Watch 3 Solar Eclipses on Mars, Captured by Curiosity

Curiosity used its Mastcam to capture Phobos passing in front of the sun on March 26. (Image credit: NASA/JPL-Caltech/MSSS)

A solar eclipse on Earth is a spectacular sight, but what do eclipses look like on other worlds? Thanks to the Curiosity rover, we now have a front-row seat to recent solar eclipses on Mars performed by two of its moons.

Curiosity captured a series of images on March 17 showing the Martian moon Deimos crossing in front of the sun. Then, on March 25, Curiosity captured an indirect glimpse of an eclipse. The rover's view of the Martian horizon at sunset showed the sky suddenly darkening, as the bigger and closer moon Phobos swept overhead and temporarily dimmed the setting sun's light.

The next day, on March 26, Curiosity trained its eye skyward as Phobos passed directly in front of the sun. The images of Deimos and Phobos were captured by Curiosity's Mast Camera (Mastcam), which has a telephoto lens and solar filters that enable the camera to "look" directly at the sun; meanwhile, the horizon images were taken with Curiosity's Navigation Cameras (Navcam), NASA Jet Propulsion Laboratory (JPL) representatives said in a statement. [How to Make a Solar Eclipse Viewer (Photos)]

Phobos measures about 7 miles (11.5 kilometers) across and orbits Mars at a distance of around 5,827 miles (9,377 km). As this moon doesn't entirely block the sun, its passage is known as an annular eclipse, NASA-JPL reported. The eclipse lasted around 35 seconds, and the animation is sped up 10 times, according to the statement.

Deimos is both smaller and more distant from Mars than Phobos; the smaller moon measures about 1.5 miles (2.3 km) across and is approximately 14,562 miles (23,436 km) from Mars. In fact, Deimos is so small that its passage across the sun doesn't quite qualify as an eclipse and is instead called a transit, NASA-JPL reported. Deimos' transit took several minutes to finish and was also sped up 10 times in the animation.

Small, distant Deimos' passage across the sun is considered a transit, rather than an eclipse. (Image credit: NASA/JPL-Caltech/MSSS)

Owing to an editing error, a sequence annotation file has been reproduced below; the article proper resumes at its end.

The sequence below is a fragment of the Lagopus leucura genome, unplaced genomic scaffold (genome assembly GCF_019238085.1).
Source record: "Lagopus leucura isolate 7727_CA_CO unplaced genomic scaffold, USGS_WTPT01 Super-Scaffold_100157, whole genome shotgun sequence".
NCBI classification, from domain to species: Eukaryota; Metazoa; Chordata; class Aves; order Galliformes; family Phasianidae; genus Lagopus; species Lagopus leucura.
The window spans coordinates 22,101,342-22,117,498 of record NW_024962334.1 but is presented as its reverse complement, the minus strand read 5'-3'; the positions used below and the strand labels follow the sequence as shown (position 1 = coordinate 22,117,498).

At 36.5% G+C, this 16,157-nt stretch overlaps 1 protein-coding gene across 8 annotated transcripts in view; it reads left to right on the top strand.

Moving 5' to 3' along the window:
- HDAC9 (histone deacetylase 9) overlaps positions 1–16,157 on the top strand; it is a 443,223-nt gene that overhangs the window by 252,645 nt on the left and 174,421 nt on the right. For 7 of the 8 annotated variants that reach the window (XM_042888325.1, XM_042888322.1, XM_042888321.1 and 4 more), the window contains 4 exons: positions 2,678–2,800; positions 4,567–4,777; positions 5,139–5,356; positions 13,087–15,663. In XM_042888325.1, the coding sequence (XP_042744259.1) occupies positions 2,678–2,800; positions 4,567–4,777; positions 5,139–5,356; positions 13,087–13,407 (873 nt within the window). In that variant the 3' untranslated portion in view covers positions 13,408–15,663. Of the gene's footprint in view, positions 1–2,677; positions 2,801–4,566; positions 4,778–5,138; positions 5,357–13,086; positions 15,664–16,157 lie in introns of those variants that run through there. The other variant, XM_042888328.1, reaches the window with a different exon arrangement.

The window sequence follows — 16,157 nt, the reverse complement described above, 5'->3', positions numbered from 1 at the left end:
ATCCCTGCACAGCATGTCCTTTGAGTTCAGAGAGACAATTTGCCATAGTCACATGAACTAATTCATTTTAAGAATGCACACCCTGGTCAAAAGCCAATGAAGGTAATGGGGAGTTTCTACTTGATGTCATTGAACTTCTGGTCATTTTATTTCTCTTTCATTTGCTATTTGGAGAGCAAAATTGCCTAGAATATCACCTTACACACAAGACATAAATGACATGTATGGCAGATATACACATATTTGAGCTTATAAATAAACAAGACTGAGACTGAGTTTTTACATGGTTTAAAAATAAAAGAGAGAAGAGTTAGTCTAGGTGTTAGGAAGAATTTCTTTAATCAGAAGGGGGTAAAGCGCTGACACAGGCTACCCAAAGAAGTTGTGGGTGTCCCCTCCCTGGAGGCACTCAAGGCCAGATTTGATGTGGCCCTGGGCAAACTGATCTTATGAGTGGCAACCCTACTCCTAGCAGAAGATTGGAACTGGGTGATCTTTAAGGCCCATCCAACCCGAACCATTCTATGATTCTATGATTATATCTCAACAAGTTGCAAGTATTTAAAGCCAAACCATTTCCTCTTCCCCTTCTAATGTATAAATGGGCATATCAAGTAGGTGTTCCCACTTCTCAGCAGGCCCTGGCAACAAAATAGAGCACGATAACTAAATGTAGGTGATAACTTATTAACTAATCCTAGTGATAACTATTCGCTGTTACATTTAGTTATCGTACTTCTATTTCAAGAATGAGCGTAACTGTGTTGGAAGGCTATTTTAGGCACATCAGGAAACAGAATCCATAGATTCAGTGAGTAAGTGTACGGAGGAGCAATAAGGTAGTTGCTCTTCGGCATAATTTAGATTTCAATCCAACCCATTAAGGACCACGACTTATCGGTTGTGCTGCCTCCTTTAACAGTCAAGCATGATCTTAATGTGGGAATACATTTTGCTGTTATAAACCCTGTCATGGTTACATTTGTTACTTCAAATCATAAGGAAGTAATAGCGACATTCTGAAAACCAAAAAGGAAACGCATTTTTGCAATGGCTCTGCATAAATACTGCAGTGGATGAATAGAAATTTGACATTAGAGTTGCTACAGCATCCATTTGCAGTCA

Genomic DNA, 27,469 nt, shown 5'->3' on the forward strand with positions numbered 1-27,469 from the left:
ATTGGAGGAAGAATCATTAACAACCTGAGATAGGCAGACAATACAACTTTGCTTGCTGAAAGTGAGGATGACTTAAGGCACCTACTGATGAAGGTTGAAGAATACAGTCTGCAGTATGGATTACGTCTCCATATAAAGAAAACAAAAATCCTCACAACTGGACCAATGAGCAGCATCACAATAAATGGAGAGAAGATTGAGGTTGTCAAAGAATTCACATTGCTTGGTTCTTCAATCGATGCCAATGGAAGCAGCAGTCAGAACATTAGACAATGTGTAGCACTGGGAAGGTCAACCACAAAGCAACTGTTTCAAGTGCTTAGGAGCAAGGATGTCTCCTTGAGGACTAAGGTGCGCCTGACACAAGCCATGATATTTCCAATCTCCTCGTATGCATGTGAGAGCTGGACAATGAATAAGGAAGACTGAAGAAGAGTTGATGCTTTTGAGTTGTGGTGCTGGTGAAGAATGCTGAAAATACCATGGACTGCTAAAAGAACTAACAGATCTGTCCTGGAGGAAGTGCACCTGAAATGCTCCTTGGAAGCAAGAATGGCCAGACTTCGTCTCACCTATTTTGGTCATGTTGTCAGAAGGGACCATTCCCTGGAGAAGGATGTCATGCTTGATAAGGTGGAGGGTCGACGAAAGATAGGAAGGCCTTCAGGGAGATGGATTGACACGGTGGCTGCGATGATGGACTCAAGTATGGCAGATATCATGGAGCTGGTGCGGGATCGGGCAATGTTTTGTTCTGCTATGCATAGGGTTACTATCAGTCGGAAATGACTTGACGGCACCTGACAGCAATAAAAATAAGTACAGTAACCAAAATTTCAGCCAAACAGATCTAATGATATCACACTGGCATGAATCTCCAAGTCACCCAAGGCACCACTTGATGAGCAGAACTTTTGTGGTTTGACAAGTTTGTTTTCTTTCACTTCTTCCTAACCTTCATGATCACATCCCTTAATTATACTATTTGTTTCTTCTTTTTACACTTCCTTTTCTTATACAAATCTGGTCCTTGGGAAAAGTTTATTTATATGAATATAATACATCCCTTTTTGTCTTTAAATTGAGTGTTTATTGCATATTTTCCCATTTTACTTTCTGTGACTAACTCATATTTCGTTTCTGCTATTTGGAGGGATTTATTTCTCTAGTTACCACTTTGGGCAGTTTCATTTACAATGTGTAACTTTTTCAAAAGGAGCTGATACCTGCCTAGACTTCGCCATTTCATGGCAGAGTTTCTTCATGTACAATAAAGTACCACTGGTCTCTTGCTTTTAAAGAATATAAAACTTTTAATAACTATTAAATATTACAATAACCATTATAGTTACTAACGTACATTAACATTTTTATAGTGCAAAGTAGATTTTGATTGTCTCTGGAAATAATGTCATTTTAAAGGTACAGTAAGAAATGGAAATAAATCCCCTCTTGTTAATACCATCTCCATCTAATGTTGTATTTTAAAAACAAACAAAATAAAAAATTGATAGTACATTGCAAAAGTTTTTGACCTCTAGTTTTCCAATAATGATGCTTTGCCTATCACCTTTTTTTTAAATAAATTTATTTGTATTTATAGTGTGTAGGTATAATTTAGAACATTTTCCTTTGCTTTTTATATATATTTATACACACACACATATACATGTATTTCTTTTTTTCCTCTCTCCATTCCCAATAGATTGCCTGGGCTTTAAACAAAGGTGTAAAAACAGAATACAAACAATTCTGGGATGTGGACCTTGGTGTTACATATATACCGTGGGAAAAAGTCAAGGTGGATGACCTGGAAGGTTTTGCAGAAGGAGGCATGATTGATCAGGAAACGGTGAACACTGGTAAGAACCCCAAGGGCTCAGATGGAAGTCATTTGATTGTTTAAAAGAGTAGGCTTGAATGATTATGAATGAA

When Curiosity captured images of the darkening Mars horizon, the sun had descended below the horizon just as Phobos was rising, so the moon cast its elongated shadow over the ground, NASA-JPL wrote in a statement.

Dust particles in the Martian atmosphere acted as a projection screen, displaying the shadow of Phobos as the Martian moon passed in front of the sun. (Image credit: NASA/JPL-Caltech)

Phobos and Deimos ("fear" and "panic" in ancient Greek, respectively) were named for two terrifying horses in Greek mythology that pulled the chariot of Ares, the god of war and the Greek counterpart of the Roman war god, Mars, according to NASA.

Earth's moon is thought to have formed from debris after a massive object collided with Earth about 4.5 billion years ago. Phobos and Deimos, however, are likely asteroids that were captured from the outer asteroid belt by Mars' gravitational pull.

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Originally published on Live Science.

Mindy Weisberger
Live Science Contributor

Mindy Weisberger is an editor at Scholastic and a former Live Science channel editor and senior writer. She has reported on general science, covering climate change, paleontology, biology, and space. Mindy studied film at Columbia University; prior to Live Science she produced, wrote and directed media for the American Museum of Natural History in New York City. Her videos about dinosaurs, astrophysics, biodiversity and evolution appear in museums and science centers worldwide, earning awards such as the CINE Golden Eagle and the Communicator Award of Excellence. Her writing has also appeared in Scientific American, The Washington Post and How It Works Magazine.